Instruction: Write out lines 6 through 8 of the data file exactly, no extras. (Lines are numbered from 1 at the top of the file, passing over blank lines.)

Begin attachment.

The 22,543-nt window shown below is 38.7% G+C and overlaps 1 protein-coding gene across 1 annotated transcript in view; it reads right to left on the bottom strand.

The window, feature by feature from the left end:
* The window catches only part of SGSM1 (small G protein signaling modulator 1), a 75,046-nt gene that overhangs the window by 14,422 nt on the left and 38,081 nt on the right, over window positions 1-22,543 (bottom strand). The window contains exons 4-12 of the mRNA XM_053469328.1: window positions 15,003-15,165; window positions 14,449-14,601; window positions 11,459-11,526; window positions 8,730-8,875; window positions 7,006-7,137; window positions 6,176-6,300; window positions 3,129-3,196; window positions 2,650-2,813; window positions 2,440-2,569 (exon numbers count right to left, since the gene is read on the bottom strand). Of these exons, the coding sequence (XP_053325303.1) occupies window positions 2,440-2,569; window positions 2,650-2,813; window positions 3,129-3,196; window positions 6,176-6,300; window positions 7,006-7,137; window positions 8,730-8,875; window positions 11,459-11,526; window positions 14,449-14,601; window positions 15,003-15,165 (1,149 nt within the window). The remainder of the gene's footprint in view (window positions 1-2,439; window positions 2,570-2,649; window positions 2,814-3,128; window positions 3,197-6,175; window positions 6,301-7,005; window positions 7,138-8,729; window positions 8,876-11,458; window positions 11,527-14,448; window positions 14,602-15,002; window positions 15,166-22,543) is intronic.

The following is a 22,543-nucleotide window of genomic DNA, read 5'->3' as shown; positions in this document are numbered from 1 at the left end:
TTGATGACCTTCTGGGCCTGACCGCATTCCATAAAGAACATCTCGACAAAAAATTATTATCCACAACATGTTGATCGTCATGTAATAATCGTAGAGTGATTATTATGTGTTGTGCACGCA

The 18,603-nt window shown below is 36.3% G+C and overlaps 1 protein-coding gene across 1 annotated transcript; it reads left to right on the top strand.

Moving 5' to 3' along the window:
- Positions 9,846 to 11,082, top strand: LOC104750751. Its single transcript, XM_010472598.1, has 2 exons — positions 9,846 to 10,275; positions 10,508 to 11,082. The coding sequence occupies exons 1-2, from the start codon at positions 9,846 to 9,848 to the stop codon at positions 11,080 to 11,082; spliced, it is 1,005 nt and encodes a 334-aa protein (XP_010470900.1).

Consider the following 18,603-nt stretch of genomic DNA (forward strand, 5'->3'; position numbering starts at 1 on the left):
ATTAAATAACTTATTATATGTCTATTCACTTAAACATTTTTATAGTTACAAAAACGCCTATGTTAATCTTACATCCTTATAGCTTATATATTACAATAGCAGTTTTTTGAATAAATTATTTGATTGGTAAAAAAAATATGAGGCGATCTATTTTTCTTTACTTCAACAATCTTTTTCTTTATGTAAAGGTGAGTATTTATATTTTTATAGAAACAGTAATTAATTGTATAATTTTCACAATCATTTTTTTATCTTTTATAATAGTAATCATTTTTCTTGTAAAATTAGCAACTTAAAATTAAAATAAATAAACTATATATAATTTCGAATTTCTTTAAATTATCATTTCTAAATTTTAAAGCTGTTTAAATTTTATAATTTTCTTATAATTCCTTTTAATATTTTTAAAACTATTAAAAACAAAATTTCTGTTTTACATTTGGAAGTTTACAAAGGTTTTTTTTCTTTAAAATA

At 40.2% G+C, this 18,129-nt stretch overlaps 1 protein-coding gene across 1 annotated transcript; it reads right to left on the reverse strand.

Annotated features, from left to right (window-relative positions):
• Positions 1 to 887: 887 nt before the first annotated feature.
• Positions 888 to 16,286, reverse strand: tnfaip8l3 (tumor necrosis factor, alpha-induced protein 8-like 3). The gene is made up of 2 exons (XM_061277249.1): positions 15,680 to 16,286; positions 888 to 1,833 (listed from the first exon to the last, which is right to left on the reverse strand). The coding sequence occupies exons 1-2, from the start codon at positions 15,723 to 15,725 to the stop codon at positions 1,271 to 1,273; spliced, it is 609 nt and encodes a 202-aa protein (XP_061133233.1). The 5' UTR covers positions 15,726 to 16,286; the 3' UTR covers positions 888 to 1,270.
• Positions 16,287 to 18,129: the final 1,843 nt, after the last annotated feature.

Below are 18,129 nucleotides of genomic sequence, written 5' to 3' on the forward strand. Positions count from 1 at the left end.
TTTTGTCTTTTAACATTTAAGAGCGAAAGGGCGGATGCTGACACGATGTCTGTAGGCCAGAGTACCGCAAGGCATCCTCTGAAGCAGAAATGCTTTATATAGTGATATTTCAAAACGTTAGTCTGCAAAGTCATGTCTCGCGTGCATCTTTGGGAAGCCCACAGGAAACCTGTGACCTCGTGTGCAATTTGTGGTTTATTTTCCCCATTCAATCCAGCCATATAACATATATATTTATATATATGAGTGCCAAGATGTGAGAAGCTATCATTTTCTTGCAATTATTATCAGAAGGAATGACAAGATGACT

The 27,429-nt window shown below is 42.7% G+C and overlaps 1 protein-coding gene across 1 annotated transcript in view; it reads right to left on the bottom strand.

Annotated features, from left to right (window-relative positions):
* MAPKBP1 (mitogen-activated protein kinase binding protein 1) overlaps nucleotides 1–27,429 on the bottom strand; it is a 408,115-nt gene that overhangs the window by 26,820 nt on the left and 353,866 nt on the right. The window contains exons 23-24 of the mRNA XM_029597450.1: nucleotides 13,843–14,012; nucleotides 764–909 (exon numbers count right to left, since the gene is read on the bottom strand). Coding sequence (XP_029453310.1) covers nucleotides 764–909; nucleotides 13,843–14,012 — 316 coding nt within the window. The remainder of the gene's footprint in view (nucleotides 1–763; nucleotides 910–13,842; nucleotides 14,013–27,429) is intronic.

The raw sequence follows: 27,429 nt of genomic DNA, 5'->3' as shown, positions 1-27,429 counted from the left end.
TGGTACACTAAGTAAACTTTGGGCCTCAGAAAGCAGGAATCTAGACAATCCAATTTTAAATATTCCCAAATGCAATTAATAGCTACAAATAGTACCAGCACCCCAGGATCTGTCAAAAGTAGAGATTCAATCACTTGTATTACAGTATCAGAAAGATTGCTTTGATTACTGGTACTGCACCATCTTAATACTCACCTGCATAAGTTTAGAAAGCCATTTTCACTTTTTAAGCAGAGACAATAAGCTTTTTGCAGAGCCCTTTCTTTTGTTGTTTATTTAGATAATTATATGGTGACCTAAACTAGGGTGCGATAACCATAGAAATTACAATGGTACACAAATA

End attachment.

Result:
The 18,603-nt window shown below is 36.3% G+C and overlaps 1 protein-coding gene across 1 annotated transcript; it reads left to right on the top strand.

Moving 5' to 3' along the window:
- Positions 9,846 to 11,082, top strand: LOC104750751. Its single transcript, XM_010472598.1, has 2 exons — positions 9,846 to 10,275; positions 10,508 to 11,082. The coding sequence occupies exons 1-2, from the start codon at positions 9,846 to 9,848 to the stop codon at positions 11,080 to 11,082; spliced, it is 1,005 nt and encodes a 334-aa protein (XP_010470900.1).